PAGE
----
Prior to passage of the federal Family and Medical Leave Act, or FMLA, workers in the United States were frequently faced with the very real possibility of losing their job and/or job related benefits when faced with a family or medical crisis.
Fortunately, that concern has been eliminated for workers who are eligible to take leave under the FMLA when a family emergency or medical crisis requires and employee to take an extended period of time off work.
Though you may no longer need to worry about losing your job because of the FMLA, does the FMLA also protect specific aspects of your job?
For example, can your FMLA leave be counted against you for your bonus?
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The FMLA is a federal law that allows an eligible employee who works for a covered employer to take up to 12 weeks of unpaid, job protected, leave for certain family and medical reasons.
While an employee is out on FMLA leave the employee’s position (or one equal to it) must remain open for the employee’s return and the employee’s group health insurance benefits must continue under the same terms and conditions as prior to the leave.
In short, if you qualify for FMLA leave your employer cannot fire you because of the leave and you get to keep your medical coverage while on leave.
Many employers, however, also offer bonuses to employees based on job performance.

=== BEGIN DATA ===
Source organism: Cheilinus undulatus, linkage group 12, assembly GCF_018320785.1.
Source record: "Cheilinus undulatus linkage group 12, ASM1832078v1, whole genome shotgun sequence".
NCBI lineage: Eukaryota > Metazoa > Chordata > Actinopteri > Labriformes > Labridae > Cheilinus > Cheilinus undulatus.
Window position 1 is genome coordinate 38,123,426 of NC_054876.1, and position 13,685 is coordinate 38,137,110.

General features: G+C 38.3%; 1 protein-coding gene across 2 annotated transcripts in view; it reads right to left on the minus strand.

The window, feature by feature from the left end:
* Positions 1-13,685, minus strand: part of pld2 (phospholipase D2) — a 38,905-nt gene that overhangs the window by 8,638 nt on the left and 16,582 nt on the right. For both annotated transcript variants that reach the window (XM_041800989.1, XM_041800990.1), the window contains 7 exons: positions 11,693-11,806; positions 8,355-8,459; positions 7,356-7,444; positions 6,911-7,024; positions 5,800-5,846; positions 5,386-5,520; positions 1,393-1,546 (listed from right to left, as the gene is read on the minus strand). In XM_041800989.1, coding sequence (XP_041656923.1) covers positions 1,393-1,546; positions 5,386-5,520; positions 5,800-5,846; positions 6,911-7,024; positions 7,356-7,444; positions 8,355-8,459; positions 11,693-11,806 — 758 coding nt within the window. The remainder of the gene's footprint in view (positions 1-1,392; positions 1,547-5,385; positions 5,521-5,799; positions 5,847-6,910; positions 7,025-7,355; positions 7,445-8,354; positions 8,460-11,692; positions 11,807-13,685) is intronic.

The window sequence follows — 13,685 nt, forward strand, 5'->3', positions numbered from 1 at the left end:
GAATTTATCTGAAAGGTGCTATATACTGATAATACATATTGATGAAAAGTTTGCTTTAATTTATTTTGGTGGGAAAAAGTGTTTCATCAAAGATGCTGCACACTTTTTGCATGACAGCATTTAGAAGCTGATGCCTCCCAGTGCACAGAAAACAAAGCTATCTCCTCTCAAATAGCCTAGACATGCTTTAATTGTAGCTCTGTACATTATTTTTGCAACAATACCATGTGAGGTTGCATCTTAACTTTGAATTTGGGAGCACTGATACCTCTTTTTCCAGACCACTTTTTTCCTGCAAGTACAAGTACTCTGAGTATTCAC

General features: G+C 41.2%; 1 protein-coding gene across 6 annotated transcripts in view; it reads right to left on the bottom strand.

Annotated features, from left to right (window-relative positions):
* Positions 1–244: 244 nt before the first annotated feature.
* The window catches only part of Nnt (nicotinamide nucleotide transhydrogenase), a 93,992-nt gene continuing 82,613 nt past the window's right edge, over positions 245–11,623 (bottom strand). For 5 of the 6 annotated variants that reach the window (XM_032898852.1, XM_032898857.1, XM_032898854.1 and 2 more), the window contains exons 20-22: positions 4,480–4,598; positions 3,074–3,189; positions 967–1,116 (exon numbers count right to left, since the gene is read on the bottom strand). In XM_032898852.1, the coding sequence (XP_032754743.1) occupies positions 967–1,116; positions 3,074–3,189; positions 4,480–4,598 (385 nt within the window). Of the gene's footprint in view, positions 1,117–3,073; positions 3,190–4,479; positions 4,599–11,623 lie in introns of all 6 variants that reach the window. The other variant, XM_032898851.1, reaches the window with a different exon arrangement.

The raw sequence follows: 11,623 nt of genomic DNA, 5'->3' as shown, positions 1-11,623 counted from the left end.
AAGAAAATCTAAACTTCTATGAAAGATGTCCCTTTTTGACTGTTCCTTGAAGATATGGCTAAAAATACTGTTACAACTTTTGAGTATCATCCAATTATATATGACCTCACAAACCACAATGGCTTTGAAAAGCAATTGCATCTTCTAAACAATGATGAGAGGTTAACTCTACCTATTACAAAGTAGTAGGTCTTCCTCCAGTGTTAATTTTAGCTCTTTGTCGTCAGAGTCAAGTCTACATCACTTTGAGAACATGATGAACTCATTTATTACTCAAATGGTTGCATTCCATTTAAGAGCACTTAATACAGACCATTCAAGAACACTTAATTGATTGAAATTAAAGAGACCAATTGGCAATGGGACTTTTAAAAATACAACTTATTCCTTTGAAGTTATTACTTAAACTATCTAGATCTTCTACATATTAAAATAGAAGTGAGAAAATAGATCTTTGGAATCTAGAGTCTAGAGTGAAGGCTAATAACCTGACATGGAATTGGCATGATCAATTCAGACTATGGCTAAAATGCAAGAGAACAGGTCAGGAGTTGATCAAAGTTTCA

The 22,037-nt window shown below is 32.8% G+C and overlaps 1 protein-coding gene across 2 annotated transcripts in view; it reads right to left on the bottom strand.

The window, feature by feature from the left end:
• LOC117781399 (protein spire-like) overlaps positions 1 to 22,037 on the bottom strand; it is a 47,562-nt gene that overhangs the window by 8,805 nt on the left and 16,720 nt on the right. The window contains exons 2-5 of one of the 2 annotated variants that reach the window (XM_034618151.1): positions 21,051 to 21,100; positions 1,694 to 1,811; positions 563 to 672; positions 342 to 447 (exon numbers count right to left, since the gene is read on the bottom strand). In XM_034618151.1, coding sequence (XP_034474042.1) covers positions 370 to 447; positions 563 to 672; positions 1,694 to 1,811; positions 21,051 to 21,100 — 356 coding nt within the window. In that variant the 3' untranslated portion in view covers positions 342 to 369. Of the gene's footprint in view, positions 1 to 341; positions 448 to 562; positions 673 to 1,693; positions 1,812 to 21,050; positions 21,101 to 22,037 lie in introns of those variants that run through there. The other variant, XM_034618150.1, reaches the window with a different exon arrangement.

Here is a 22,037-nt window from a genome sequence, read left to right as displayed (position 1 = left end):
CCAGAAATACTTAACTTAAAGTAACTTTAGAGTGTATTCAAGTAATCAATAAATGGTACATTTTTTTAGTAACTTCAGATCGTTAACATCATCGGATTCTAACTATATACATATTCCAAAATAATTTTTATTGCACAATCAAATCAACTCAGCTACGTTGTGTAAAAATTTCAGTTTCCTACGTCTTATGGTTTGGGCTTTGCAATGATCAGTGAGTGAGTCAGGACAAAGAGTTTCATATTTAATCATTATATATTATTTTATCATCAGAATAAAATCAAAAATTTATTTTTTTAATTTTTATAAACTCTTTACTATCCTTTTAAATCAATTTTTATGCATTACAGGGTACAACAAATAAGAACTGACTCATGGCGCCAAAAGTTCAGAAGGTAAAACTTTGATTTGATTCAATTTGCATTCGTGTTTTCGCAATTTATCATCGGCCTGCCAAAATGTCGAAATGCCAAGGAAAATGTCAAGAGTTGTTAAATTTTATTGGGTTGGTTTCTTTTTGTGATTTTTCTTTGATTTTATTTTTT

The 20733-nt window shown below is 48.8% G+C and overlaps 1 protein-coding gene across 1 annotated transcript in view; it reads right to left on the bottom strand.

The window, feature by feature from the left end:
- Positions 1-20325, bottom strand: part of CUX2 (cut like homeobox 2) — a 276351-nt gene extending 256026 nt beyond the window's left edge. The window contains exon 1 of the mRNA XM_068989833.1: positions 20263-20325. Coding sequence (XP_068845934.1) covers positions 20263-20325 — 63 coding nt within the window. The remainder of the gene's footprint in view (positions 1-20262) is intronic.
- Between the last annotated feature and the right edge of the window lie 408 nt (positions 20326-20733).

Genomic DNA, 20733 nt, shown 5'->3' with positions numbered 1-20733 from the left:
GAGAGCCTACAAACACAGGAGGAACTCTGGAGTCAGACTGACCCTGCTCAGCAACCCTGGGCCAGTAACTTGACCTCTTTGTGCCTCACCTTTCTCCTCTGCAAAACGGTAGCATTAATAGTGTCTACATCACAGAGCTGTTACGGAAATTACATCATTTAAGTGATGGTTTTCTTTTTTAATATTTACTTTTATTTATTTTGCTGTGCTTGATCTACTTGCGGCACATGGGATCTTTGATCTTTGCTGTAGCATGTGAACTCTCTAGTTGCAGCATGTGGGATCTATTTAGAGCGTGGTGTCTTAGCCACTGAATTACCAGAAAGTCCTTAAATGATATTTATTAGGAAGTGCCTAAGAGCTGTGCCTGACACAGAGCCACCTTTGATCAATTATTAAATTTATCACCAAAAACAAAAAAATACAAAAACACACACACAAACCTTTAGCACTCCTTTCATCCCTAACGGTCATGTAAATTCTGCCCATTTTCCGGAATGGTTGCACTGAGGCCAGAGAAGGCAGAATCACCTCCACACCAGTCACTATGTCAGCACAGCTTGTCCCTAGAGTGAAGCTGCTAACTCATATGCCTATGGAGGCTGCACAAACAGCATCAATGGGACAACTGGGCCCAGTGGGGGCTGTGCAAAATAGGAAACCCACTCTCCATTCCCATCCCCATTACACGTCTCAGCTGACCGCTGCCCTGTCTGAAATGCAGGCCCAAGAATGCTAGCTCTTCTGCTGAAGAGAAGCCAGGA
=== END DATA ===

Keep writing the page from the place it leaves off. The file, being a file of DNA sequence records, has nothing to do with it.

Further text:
A bonus may be based on a virtually infinite number of factors; however, common factors include things such as sales volume, total time worked for the company, or number of days without missing work.
Can your employer count your FMLA leave against you for purposes of determining your eligibility for a bonus, or deny your bonus based on you taking FMLA leave?
The answer to that is “yes” under certain circumstances.
Your employer may deny you a bonus if the bonus is based on achieving a specific goal as long as the employer treats taking FMLA leave the same as taking non-FMLA leave.
For instance, if a bonus is based on days worked and your employer does not count the days you were out on FMLA leave toward the “days worked” goal, your employer must also not count days other employees missed because they were using vacation or sick days.
By way of illustration, assume that both you John (another employee) missed 15 days of work because of family emergencies. You used unpaid FMLA leave for your 15 days but John had 15 days of paid vacation accrued so John used his 15 days of paid vacation instead of using FMLA leave.
Your employer offers a bonus to all employees who have missed fewer than 10 days of work during the year.
Your employer must either deny the bonus to both you and John because you did miss more than 10 days or work this year or award both of you the bonus by counting both vacation and FMLA leave as days worked for purposes of determining eligibility for the bonus.
What your employer cannot do is award John the bonus and deny you the bonus.
If you have additional questions or concerns about FMLA leave or employment law in general, contact the experienced Florida employment law attorneys at Celler Legal, P.A. by calling 954-716-8601 to schedule your appointment.